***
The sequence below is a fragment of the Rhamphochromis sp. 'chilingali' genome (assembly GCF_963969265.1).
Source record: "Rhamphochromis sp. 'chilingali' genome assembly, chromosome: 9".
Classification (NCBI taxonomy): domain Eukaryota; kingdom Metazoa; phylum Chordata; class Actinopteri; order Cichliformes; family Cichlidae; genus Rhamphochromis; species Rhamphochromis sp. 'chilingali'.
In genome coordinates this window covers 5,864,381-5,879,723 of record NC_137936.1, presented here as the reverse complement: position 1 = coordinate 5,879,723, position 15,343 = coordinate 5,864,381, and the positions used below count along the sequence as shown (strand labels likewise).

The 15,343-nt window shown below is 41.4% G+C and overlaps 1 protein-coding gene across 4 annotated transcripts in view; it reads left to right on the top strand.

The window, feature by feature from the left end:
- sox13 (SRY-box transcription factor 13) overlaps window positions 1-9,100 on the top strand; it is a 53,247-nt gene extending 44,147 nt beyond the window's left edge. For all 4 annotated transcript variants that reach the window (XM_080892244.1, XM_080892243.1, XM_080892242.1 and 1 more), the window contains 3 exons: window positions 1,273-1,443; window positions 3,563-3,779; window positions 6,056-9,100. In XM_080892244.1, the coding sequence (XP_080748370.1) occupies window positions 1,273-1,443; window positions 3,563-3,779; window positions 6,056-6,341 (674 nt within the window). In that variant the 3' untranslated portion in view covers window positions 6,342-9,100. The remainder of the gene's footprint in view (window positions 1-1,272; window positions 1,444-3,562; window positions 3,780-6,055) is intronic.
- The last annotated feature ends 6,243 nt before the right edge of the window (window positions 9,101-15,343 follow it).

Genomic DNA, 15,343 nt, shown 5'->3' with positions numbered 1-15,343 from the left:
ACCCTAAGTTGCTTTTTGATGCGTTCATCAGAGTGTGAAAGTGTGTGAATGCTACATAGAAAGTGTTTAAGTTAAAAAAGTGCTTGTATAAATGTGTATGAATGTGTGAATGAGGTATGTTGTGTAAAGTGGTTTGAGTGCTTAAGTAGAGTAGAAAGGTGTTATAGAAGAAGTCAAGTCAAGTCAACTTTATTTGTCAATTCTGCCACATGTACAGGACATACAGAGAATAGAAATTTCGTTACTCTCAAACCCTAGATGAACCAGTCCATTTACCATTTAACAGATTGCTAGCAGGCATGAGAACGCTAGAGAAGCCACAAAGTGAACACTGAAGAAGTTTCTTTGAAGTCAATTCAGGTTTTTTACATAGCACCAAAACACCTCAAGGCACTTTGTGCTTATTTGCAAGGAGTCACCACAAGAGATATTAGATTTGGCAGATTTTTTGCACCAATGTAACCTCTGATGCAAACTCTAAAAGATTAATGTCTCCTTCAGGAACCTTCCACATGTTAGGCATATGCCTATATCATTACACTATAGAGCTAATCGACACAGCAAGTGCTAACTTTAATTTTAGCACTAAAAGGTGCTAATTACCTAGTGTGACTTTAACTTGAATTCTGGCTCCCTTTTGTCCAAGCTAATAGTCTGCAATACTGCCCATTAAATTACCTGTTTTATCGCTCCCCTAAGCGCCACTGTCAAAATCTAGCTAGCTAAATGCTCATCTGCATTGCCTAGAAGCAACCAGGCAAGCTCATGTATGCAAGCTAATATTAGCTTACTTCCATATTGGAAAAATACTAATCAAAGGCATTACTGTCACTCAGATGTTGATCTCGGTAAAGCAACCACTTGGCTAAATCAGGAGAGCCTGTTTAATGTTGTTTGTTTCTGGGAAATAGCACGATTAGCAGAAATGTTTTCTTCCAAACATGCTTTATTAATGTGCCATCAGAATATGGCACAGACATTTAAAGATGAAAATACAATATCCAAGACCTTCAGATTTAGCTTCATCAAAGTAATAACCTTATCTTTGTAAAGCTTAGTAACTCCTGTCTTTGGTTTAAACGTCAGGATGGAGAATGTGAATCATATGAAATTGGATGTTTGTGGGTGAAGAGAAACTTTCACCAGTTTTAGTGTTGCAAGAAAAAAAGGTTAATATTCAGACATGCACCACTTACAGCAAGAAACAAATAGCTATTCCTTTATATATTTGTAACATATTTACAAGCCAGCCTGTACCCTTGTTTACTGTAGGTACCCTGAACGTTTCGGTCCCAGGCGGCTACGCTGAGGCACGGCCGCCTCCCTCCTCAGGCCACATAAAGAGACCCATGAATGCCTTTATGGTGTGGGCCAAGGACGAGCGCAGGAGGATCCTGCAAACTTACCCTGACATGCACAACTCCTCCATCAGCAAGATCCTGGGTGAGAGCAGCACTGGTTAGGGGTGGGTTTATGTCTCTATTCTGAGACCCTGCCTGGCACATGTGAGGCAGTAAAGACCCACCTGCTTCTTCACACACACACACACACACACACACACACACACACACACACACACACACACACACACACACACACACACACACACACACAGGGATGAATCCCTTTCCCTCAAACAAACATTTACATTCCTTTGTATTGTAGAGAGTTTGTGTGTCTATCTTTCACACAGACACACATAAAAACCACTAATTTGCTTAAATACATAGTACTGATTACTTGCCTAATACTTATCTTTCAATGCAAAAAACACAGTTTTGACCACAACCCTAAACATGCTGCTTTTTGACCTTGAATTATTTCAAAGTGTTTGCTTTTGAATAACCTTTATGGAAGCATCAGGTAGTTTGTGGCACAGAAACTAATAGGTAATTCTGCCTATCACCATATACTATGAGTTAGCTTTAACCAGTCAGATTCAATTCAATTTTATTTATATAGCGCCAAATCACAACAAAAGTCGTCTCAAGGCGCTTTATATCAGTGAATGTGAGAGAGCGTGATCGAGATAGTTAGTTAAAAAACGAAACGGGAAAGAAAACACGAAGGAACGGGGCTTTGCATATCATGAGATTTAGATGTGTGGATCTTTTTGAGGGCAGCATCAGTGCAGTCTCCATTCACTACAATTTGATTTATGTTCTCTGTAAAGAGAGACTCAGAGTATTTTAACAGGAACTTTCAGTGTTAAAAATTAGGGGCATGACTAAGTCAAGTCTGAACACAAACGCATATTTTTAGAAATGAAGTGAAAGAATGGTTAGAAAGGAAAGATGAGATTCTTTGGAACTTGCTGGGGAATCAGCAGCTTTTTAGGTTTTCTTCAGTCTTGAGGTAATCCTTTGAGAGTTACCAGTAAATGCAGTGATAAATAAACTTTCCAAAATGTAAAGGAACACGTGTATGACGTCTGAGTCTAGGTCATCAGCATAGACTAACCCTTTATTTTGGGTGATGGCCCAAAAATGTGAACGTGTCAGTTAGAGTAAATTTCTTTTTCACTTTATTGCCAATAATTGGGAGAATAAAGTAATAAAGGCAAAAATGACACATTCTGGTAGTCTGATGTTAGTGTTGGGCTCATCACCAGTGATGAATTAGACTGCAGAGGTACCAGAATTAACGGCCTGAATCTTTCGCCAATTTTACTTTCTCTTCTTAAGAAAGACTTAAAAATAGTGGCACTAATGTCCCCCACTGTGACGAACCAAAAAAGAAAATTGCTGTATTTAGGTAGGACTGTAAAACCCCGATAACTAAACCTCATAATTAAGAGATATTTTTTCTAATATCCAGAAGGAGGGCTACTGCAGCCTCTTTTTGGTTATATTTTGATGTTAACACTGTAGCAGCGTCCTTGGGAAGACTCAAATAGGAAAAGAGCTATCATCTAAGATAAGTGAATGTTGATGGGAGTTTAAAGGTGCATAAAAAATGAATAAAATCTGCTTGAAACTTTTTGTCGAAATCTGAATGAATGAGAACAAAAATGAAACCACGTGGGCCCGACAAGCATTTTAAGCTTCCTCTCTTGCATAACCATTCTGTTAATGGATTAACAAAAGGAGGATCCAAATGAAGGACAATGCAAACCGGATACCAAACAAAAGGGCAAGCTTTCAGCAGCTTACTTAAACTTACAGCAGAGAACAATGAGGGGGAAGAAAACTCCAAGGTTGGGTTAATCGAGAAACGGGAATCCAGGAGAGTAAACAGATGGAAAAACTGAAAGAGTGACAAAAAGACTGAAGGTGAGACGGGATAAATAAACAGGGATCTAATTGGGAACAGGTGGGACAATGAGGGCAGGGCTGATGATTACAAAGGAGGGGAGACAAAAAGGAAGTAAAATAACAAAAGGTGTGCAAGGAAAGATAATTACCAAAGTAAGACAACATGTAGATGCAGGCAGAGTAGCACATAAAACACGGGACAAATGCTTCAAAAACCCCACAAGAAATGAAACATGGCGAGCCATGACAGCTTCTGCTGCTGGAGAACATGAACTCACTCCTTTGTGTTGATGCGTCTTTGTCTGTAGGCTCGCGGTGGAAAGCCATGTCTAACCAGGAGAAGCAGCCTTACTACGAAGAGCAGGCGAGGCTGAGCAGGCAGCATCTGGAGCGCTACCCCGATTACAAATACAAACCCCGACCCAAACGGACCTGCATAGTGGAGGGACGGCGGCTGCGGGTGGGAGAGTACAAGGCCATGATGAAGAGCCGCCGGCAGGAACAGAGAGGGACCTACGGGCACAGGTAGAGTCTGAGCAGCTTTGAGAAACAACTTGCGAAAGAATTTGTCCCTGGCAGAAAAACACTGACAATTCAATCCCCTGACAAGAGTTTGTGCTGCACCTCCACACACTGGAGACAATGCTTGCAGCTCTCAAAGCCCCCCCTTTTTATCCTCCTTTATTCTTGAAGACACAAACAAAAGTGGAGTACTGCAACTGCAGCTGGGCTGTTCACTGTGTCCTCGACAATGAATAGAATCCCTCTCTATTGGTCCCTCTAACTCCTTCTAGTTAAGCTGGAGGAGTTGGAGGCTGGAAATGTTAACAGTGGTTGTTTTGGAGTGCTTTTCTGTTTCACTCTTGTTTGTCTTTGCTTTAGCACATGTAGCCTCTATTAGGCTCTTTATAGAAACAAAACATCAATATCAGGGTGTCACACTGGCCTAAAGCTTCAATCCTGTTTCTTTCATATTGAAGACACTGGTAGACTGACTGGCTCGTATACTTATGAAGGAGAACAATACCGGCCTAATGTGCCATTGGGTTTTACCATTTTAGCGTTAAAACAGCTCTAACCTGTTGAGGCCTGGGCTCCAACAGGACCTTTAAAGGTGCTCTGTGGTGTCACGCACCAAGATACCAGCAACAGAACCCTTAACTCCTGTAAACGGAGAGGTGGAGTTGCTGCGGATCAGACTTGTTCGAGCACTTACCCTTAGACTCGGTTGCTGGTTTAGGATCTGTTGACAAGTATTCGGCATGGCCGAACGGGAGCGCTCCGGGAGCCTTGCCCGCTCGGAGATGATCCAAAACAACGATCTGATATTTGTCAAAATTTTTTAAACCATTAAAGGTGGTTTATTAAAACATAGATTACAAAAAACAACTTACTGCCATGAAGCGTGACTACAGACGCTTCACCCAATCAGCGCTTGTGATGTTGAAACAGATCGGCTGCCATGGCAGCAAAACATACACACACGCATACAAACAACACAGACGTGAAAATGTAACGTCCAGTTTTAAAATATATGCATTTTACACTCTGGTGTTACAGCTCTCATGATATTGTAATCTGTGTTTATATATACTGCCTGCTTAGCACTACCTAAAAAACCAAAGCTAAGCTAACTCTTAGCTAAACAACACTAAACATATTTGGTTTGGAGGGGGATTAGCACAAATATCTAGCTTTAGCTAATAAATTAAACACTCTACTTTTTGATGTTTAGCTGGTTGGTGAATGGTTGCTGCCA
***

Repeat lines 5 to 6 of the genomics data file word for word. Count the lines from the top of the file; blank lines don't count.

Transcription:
The 15,343-nt window shown below is 41.4% G+C and overlaps 1 protein-coding gene across 4 annotated transcripts in view; it reads left to right on the top strand.

The window, feature by feature from the left end: